With the ever-increasing movement towards going green, many California cities and organizations have instituted changes to move towards this goal. One such change that has swept to 23 cities – as of a bill that was passed April 27, 2009 – is the ban of polystyrene takeout food packaging.

Palo Alto is the latest city to ban these containers, according to an article by Plastics News. Many coastal cities have joined in this effort to ‘Go Green’ by banning this material.

The ban does not include straws, utensils or lids.

The city denied an attempt by a Mason, Mich.-based Dart Container Corporation to purchase a densifier that would recycle both takeout packaging and foam containers used for electronic goods.

In a report by Mike Levy, the director of Plastics Foodservice Packaging Group of the American Chemistry Council in Arlington, Virginia, the refusal to recycle is due to the poor economic market.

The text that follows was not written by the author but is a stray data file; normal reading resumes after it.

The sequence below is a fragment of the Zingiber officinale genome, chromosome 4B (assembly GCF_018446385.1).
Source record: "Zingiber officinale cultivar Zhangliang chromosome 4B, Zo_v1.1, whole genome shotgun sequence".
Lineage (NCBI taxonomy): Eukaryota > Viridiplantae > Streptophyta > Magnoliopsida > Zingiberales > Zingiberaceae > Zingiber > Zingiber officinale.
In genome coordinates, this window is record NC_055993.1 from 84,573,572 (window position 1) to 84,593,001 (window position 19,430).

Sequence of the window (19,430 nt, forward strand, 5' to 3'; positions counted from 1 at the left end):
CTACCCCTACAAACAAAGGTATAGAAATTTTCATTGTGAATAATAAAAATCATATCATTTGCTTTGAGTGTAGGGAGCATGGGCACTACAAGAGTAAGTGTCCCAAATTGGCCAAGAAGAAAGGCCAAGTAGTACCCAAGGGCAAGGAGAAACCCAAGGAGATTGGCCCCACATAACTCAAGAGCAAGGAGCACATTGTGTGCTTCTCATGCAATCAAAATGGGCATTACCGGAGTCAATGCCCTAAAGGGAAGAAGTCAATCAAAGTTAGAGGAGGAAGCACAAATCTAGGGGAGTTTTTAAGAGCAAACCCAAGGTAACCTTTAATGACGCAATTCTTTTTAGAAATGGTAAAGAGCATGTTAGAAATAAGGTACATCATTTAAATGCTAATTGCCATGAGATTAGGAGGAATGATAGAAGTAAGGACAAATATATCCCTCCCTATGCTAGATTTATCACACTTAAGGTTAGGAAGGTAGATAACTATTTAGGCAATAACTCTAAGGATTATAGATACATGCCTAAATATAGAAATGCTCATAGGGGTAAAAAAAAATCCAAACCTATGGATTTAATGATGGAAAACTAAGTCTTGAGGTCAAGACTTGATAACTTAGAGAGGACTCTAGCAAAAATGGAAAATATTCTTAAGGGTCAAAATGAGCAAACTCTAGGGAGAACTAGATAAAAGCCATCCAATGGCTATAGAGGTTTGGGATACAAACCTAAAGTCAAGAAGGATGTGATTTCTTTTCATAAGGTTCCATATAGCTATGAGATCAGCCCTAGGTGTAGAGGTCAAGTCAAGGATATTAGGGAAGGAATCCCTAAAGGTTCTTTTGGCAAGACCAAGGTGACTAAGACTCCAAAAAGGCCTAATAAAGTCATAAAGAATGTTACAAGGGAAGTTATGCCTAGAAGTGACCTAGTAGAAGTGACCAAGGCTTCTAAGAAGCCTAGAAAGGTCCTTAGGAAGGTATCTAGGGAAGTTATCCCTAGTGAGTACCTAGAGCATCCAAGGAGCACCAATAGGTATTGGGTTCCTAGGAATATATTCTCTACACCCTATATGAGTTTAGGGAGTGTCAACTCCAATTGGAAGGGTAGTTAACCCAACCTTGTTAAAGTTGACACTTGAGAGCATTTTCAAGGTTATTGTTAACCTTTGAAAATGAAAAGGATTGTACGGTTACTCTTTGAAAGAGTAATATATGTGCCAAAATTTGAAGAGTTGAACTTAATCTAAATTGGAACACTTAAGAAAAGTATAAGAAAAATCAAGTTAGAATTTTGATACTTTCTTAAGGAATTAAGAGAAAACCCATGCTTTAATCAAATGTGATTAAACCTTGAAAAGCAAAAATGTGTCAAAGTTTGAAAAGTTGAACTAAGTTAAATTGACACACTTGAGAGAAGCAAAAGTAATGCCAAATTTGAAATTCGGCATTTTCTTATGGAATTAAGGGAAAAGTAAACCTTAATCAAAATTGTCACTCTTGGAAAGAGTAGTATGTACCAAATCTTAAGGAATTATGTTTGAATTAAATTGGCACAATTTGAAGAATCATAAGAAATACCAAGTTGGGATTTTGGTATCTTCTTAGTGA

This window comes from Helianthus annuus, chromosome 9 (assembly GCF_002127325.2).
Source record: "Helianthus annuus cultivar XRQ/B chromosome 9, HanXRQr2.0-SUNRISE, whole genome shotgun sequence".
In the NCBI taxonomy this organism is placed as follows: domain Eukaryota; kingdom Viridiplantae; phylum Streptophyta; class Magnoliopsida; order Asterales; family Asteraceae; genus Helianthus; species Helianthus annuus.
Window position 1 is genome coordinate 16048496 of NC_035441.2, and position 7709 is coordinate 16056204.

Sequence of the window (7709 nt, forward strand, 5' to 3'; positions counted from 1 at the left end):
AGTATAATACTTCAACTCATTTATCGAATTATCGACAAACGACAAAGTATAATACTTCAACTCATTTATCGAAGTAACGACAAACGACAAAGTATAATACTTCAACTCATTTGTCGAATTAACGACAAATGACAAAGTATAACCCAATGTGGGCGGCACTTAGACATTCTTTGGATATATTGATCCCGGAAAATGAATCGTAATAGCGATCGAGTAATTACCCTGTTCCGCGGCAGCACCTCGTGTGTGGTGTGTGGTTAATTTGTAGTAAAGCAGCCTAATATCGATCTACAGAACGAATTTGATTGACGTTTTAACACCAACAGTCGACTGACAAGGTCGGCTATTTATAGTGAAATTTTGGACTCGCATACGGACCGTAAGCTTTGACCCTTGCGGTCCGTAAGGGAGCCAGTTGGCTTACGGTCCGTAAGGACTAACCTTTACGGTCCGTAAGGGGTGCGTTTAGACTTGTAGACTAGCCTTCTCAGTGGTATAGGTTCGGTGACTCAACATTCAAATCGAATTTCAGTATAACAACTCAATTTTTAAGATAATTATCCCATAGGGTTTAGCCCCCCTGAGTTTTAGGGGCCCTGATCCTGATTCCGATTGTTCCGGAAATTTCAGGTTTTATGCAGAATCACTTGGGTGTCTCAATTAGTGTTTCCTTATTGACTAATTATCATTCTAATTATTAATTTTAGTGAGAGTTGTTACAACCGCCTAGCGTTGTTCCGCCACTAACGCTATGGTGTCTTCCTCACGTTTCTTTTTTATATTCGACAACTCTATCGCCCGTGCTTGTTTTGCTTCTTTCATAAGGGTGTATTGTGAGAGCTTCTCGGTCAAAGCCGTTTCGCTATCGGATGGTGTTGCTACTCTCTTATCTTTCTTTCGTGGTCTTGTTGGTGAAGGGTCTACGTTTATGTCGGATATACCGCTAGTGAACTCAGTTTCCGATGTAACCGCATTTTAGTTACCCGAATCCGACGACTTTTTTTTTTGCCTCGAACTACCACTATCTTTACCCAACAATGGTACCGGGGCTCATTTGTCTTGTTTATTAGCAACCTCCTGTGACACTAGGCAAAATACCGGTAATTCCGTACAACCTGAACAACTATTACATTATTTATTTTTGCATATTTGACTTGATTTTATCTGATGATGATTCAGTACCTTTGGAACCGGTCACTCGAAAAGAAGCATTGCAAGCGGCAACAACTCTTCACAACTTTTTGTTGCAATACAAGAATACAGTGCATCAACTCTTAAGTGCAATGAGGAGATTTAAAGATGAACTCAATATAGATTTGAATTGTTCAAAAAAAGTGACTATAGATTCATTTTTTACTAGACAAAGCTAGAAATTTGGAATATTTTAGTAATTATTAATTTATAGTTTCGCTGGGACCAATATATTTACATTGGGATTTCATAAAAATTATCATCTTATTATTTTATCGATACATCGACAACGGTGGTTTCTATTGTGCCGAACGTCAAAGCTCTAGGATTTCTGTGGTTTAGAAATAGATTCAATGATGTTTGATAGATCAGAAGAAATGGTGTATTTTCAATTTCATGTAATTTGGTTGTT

Levy implies that there are so few cities that have adhered to this ban that it is not worth the expense to businesses.

“We continue to press our case [for] why [polystyrene] foam packaging is an environmentally responsible choice and continue to point out that it costs 2-3 times less than the alternatives,” Levy said.

Levy also claimed in this same article, “We get a lot of complaints from restaurants that the alternate materials aren’t performing as well as insulated material.”  

There has also been discussion that the ban on polystyrene packaging will reduce the amount of litter in cities and counties. Litter audits in the San Francisco area have proved otherwise.

This brings forth the question from the opposition, what is the real motivation for this ban? Is this an actual attempt to go green, or merely an illusion while a more expensive alternative is pushed towards businesses?   

Two other coastal cities that have joined in this ban include, Santa Cruz and San Francisco (the first), according to Corpwatch.org.